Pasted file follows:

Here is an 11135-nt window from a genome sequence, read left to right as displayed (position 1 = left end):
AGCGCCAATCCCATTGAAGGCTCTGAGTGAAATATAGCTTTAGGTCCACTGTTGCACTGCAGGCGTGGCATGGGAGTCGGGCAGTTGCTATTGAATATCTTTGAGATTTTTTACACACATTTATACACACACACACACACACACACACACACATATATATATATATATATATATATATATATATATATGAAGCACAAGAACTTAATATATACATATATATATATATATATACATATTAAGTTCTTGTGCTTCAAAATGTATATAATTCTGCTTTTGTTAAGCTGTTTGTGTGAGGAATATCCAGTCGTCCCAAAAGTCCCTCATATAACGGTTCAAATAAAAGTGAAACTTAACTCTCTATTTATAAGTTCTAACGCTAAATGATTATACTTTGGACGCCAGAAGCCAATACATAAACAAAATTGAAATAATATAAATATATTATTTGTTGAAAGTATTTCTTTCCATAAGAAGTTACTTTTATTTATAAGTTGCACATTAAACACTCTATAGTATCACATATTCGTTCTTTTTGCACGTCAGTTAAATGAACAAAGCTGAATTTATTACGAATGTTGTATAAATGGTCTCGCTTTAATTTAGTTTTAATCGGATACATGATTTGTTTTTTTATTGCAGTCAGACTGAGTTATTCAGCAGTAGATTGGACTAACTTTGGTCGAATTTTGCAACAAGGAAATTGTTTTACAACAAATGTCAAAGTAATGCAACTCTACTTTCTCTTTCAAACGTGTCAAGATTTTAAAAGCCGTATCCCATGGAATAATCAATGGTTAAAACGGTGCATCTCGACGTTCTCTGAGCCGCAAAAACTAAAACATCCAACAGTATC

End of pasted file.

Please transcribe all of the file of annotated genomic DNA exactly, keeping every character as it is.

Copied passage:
Here is an 11135-nt window from a genome sequence, read left to right as displayed (position 1 = left end):
AGCGCCAATCCCATTGAAGGCTCTGAGTGAAATATAGCTTTAGGTCCACTGTTGCACTGCAGGCGTGGCATGGGAGTCGGGCAGTTGCTATTGAATATCTTTGAGATTTTTTACACACATTTATACACACACACACACACACACACACACACATATATATATATATATATATATATATATATATATATGAAGCACAAGAACTTAATATATACATATATATATATATATATACATATTAAGTTCTTGTGCTTCAAAATGTATATAATTCTGCTTTTGTTAAGCTGTTTGTGTGAGGAATATCCAGTCGTCCCAAAAGTCCCTCATATAACGGTTCAAATAAAAGTGAAACTTAACTCTCTATTTATAAGTTCTAACGCTAAATGATTATACTTTGGACGCCAGAAGCCAATACATAAACAAAATTGAAATAATATAAATATATTATTTGTTGAAAGTATTTCTTTCCATAAGAAGTTACTTTTATTTATAAGTTGCACATTAAACACTCTATAGTATCACATATTCGTTCTTTTTGCACGTCAGTTAAATGAACAAAGCTGAATTTATTACGAATGTTGTATAAATGGTCTCGCTTTAATTTAGTTTTAATCGGATACATGATTTGTTTTTTTATTGCAGTCAGACTGAGTTATTCAGCAGTAGATTGGACTAACTTTGGTCGAATTTTGCAACAAGGAAATTGTTTTACAACAAATGTCAAAGTAATGCAACTCTACTTTCTCTTTCAAACGTGTCAAGATTTTAAAAGCCGTATCCCATGGAATAATCAATGGTTAAAACGGTGCATCTCGACGTTCTCTGAGCCGCAAAAACTAAAACATCCAACAGTATC